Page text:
My usual game plan is to enter a class (I wish I could let out a dozen white doves upon entry) and greet the children with an effusive "Hi". Yeah, it's a bit lame, I wish I had the foresight to say something far more zippy. Preliminaries concluded the game of sizing up begins. As soon as I say a few sweet words in Kannada its clear to the kids that I am some sort of urban delite with bad language skills. While speaking to a Kannada audience I tend to get my grammar, vocabulary and tense quite nicely mixed up and so, not only do the kids have to answer my questions but they also have to understand what exactly I meant. There are lots of pauses along the way and I finally stumble (with prompting on the sidelines by the mentor and teacher) on the right set of words to convey my idea. Usually this was a math question that I was unable to articulate correctly and at the end everyone is happy because in the time it took me to figure out the words the kids solve the question. After a few back and forth rounds of math challenges and banter about what the kids want to do in their future I throw the floor open to them. I figure since I have simply waltzed into their lives asking questions they should be allowed to do the same. In some classes, they take this challenge seriously so after the mere formalities - name? father's and mother's name? native place? etc., they move on to profession. "Scientist" I announce, looking furtively at my prompters for the Kannada translation when a kid says, "vigjnanika".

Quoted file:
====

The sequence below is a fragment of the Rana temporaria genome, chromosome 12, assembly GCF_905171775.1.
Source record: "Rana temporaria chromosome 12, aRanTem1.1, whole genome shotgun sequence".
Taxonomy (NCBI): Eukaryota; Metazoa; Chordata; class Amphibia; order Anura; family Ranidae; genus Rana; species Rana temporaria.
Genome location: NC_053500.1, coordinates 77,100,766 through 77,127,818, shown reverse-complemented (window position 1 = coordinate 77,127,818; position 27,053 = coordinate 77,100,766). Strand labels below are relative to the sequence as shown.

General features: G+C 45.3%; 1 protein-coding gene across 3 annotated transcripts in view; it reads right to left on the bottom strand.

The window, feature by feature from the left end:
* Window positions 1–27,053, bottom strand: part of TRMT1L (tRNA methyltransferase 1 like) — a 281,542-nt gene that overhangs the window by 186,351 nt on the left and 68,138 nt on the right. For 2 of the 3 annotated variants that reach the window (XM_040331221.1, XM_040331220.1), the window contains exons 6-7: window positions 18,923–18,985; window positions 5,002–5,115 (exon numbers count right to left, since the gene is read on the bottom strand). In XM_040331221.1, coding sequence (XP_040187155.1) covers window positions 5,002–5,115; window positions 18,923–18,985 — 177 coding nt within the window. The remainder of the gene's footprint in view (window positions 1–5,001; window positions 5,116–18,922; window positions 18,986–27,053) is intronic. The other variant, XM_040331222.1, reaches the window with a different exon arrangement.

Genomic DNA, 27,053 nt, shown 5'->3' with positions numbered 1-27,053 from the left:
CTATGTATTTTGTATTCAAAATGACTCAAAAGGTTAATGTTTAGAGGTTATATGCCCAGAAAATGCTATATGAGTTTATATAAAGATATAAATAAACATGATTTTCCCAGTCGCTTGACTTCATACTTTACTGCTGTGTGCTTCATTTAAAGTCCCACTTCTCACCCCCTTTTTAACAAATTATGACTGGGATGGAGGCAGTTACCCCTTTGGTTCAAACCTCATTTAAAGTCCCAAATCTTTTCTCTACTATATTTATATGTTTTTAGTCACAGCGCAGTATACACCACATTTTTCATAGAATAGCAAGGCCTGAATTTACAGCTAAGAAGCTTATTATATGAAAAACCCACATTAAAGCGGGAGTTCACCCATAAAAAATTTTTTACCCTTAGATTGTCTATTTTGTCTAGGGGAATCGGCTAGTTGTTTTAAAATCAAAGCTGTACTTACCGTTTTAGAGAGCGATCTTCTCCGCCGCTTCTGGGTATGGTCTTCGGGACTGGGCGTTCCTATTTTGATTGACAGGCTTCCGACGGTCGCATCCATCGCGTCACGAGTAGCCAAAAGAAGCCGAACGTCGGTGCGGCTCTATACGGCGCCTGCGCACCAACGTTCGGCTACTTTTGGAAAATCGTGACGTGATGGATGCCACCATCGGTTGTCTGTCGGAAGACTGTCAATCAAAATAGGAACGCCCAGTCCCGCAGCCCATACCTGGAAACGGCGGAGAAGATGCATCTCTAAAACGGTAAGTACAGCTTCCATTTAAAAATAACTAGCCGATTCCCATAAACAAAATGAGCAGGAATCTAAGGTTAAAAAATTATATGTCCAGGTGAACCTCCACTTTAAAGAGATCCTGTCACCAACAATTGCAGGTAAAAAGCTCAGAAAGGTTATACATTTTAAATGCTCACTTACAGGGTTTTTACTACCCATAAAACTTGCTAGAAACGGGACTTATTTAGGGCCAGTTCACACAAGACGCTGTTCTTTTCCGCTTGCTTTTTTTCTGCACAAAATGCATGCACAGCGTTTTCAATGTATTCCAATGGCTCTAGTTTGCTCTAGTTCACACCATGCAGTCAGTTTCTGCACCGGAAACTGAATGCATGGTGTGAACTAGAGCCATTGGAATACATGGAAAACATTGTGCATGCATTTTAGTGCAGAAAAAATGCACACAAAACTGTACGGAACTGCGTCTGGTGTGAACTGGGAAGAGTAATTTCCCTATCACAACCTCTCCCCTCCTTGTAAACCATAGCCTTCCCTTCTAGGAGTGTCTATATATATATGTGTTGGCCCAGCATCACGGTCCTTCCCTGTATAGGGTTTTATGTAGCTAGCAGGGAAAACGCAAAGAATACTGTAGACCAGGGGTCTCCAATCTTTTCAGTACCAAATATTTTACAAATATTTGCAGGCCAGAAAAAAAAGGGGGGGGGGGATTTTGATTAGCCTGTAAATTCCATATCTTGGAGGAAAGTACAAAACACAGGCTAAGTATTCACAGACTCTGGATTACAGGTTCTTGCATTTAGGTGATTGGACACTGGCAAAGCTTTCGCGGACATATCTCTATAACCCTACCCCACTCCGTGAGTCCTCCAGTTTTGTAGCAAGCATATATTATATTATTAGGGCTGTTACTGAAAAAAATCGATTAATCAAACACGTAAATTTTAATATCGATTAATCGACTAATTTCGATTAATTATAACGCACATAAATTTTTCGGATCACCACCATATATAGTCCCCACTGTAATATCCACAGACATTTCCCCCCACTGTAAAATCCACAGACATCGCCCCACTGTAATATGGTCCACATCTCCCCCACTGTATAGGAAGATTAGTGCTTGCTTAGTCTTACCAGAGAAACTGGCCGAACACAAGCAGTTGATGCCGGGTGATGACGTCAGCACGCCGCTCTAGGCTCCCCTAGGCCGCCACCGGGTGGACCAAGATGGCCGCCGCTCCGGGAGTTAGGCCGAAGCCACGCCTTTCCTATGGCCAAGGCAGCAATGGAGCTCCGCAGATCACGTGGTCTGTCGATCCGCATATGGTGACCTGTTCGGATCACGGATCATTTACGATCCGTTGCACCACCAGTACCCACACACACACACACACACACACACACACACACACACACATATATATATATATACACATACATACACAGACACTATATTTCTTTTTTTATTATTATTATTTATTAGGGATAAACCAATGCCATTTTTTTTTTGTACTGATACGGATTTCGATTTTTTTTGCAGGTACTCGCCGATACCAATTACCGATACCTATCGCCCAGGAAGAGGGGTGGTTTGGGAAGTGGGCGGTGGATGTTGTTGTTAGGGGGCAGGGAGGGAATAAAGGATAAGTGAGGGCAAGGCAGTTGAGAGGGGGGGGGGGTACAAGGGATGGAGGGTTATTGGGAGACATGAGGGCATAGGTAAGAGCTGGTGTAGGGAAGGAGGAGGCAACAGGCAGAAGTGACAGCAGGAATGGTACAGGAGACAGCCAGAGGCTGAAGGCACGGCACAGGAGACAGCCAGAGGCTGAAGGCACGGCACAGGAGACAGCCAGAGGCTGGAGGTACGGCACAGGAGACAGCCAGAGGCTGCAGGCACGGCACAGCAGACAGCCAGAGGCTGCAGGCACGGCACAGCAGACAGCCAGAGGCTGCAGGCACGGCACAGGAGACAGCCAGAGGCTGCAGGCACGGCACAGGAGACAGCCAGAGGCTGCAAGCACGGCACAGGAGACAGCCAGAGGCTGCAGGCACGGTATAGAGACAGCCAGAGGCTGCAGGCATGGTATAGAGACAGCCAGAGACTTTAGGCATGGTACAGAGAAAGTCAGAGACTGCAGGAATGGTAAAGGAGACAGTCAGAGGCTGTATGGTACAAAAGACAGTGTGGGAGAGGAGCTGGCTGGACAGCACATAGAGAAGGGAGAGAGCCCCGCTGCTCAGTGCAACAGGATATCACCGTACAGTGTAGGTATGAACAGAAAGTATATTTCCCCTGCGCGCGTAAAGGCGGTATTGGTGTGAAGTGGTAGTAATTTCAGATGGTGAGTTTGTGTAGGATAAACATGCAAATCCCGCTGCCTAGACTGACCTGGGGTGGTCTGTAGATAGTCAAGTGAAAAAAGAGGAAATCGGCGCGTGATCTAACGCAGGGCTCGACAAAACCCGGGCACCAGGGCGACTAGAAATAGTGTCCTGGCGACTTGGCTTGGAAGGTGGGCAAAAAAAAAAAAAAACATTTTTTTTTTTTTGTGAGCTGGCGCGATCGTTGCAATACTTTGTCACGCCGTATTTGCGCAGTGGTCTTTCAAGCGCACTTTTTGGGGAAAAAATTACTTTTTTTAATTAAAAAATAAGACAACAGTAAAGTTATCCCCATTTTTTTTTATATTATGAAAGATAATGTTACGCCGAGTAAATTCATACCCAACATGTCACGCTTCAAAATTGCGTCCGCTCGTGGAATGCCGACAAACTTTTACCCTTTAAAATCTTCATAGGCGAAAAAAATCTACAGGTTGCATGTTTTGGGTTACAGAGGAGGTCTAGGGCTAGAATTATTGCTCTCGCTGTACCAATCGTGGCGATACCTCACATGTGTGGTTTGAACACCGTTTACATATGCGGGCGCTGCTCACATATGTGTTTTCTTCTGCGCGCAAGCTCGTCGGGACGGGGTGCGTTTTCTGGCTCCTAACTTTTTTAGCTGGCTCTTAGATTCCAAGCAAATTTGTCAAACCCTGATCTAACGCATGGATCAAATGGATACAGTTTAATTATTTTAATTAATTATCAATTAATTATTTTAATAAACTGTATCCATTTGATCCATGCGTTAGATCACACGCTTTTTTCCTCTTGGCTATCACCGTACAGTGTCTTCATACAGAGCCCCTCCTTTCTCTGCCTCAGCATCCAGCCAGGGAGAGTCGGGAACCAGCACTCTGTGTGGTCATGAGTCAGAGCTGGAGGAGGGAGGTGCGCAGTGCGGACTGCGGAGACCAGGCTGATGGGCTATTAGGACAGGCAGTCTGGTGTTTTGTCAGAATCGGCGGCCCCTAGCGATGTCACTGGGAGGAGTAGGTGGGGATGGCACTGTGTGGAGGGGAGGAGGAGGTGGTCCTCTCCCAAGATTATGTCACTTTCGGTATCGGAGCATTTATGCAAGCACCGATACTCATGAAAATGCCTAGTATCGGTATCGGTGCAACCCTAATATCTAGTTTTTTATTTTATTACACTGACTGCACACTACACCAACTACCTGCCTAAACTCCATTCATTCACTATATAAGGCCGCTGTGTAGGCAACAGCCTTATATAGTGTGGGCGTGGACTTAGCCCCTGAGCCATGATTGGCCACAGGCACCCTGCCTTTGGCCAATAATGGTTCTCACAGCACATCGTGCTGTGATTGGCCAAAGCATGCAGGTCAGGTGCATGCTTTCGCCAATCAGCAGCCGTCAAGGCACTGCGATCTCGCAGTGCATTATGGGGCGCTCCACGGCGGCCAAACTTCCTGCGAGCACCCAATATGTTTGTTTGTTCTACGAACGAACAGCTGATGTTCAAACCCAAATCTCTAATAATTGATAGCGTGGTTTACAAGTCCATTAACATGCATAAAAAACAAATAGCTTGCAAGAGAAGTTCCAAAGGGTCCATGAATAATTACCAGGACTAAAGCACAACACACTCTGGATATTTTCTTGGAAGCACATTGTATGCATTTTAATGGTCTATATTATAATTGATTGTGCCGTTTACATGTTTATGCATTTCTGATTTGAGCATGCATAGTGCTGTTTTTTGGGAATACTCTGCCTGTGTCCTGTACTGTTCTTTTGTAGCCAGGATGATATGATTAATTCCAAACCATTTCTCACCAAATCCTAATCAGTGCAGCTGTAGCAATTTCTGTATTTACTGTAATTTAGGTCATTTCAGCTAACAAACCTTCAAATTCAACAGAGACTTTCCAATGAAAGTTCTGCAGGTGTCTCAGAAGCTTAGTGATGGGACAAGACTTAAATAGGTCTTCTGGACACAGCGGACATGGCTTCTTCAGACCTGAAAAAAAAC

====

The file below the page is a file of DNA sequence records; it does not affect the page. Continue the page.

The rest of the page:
The buck doesn't stop there, now they want to know what kind - did I help send chandrayaan to the moon? No. I help solve mysteries in biology (jaivik shastra). "What mysteries?" scream the kids. Hmm... this was not on my anticipated list of answers. I have worked in the field of membrane biology and infectious disease. The world of lipid rafts, the subject I did my thesis in, continues to remain a hotly debated subj and one I certainly could not find the words to explain in two-line English let alone Kannada. Even though lipids are far far more dear to my heart with cowardice, I decided to talk about my work in infectious diseases. Now Salmonella pathogenesis isn't the type of subject to populate my Kannada vocabulary so I started to scratch my head on how to explain it.